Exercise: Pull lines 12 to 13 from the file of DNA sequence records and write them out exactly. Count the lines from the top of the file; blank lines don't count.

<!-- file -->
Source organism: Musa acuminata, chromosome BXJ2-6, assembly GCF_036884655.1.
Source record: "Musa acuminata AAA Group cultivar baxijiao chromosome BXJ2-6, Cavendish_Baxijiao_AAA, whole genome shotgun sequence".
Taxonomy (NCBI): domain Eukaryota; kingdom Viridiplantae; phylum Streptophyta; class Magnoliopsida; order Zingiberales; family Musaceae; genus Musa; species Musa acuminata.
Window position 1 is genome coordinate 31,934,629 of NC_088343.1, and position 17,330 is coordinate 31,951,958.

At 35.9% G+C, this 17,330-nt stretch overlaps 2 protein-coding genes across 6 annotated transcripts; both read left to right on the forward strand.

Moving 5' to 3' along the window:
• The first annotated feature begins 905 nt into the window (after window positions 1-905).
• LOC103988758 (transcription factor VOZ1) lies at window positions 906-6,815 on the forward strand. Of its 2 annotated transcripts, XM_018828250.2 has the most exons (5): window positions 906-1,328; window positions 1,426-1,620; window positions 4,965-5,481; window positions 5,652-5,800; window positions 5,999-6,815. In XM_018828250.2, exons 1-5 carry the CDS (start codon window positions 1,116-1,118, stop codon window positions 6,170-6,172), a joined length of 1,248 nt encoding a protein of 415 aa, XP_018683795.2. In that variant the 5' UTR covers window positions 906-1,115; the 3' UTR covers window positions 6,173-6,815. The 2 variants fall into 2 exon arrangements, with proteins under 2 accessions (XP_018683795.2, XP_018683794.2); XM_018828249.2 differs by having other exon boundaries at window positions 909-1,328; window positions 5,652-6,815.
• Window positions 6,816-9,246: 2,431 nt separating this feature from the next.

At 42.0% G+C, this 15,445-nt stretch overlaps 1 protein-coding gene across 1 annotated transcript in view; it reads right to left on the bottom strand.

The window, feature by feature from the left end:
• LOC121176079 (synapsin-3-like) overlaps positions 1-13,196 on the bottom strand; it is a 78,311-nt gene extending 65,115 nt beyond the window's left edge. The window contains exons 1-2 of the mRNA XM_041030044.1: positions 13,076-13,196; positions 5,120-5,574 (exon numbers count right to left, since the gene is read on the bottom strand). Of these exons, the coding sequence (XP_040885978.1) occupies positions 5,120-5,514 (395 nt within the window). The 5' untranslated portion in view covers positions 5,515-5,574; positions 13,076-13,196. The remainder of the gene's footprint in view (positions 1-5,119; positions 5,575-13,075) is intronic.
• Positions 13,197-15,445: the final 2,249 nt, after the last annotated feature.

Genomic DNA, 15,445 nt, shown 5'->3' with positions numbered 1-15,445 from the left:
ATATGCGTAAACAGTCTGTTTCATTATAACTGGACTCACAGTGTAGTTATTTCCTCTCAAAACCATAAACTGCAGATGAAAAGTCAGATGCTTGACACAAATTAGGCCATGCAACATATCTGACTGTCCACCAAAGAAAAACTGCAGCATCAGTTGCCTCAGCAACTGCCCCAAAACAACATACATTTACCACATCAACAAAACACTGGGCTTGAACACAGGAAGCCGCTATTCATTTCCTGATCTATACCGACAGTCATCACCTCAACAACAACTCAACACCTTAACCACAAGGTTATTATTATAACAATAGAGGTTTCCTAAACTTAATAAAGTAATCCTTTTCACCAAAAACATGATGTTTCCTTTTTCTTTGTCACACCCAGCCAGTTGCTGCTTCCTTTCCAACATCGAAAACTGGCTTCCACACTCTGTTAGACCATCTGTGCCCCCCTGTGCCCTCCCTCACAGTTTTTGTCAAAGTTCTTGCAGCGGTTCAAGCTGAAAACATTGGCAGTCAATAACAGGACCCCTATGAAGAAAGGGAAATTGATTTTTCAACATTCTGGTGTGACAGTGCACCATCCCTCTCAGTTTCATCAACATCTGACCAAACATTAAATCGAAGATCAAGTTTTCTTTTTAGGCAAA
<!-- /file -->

• LOC121176079 (synapsin-3-like) overlaps positions 1-13,196 on the bottom strand; it is a 78,311-nt gene extending 65,115 nt beyond the window's left edge. The window contains exons 1-2 of the mRNA XM_041030044.1: positions 13,076-13,196; positions 5,120-5,574 (exon numbers count right to left, since the gene is read on the bottom strand). Of these exons, the coding sequence (XP_040885978.1) occupies positions 5,120-5,514 (395 nt within the window). The 5' untranslated portion in view covers positions 5,515-5,574; positions 13,076-13,196. The remainder of the gene's footprint in view (positions 1-5,119; positions 5,575-13,075) is intronic.
• Positions 13,197-15,445: the final 2,249 nt, after the last annotated feature.